An isolated fortress or fortified residence, as distinct from a citadel or fortified city.

In the Archaic Period, private castles within the walls of cities are not unknown, and are a focus of anarchy and strife. They are not allowed by strong governments. In the countryside, however, castles are essential to keep a wealthy family and its dependants safe from pirates, kidnap, war, feud, and riot. Some monarchs and many powerful lords base their domains on strong castles, and these can be very impressive fortifications. See sieges.

When the Theklan hegemony absorbed states, most castles within them were ceded to the emperor. A few were left in the hands of their original owners, the right to a castle becoming a prestigious feudal privilege. The strongest of the ceded castles were occupied by imperial troops. The smaller, weaker, and less-strategic castles were leased out, like other parts of the imperial estate, in return for ship-money. Mostly, allied kings were allowed to keep their castles, subject kings were forced to cede them and were not always allowed to lease them back.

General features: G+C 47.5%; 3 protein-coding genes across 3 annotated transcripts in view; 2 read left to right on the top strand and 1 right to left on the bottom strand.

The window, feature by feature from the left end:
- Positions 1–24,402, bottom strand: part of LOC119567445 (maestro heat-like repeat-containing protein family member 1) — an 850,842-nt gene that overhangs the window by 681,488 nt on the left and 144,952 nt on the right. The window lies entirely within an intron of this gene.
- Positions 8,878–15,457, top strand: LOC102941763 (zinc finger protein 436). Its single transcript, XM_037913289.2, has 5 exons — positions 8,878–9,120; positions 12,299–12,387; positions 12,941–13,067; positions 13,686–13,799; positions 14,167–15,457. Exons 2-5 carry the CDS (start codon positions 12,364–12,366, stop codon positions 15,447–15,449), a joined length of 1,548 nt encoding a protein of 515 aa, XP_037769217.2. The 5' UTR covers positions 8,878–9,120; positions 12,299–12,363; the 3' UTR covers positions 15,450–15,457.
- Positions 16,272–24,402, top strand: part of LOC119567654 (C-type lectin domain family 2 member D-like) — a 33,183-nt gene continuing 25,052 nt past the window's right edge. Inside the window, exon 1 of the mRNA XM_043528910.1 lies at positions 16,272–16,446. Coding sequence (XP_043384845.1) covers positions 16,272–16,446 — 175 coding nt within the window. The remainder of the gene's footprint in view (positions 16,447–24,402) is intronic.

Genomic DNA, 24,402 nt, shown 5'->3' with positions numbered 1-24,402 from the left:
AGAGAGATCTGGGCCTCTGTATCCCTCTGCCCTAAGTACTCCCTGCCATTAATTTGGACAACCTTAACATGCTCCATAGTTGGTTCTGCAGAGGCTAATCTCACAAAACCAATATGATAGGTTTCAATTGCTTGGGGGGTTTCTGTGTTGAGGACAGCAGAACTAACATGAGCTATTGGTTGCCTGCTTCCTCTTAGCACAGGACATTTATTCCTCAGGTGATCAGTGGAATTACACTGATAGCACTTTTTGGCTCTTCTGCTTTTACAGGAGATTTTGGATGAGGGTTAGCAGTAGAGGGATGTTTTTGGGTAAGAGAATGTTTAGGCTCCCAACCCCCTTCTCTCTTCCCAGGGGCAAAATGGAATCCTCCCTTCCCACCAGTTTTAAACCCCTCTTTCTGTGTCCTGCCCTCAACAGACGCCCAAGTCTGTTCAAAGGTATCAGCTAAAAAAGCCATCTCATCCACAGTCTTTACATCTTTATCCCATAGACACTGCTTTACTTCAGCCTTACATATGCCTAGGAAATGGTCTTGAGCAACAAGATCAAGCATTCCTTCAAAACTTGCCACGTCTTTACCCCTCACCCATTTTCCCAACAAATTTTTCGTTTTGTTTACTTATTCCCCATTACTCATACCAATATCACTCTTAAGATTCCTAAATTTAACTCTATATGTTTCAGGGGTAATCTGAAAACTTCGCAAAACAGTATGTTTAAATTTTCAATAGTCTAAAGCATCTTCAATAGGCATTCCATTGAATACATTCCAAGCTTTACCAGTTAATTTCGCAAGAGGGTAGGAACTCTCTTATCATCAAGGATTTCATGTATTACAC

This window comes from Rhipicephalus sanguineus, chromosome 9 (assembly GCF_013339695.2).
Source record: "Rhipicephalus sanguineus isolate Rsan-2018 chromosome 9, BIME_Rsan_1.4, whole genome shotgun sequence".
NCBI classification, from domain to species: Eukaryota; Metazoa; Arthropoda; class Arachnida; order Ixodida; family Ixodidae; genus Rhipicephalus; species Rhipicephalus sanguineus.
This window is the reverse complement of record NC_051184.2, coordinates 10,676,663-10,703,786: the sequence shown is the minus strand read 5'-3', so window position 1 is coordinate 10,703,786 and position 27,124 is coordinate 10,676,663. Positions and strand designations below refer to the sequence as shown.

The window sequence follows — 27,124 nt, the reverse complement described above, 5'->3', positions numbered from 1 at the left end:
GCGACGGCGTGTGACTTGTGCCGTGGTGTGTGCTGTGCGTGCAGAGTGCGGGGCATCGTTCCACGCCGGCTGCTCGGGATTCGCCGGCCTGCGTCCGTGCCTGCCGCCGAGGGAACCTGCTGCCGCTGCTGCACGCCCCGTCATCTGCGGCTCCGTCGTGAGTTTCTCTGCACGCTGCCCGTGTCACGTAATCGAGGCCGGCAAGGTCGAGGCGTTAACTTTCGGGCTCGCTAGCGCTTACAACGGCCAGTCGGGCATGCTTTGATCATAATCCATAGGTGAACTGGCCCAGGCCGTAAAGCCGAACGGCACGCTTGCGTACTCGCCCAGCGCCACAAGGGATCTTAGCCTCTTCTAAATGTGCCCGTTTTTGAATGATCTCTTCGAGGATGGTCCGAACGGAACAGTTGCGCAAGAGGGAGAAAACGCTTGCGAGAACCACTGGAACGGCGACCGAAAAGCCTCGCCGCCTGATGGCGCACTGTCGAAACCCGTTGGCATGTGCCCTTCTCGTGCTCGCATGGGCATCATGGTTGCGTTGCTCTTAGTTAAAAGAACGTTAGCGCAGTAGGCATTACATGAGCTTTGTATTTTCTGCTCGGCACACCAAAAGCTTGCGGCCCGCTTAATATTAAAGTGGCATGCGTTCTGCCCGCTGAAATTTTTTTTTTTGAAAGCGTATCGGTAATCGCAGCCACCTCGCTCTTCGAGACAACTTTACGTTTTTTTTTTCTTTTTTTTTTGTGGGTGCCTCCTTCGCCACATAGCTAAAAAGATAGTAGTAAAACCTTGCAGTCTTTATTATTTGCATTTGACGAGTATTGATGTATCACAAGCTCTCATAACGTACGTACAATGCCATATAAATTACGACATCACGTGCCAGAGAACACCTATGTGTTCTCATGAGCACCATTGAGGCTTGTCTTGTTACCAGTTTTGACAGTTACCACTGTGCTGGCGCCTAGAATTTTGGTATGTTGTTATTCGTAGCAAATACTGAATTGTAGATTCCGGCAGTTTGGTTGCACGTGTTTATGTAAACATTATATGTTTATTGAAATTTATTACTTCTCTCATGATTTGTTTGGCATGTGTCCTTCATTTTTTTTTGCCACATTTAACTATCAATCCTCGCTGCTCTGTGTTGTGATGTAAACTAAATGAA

By the Classical Period, after a century of peace and order, most castles have been altered to make more comfortable homes. Despite this, some are still strong enough to withstand assault during the Civil War. After the Civil War there is a movement to repair damaged castles, and to re-fortify castles earlier converted to villas, in the expectation of renewed warfare. This trend is opposed by Jasper of Suvein, to keep the nobles, the gentry, and abbeys manageable.

In the Decadent Period properly fortified castles are again common. The control of these castles is a bone of contention between the episopoi, polemarkh (represented by the tagmarkhs), and wealthy landowners.

Copyright © 1991 by Brett Evill. All rights reserved.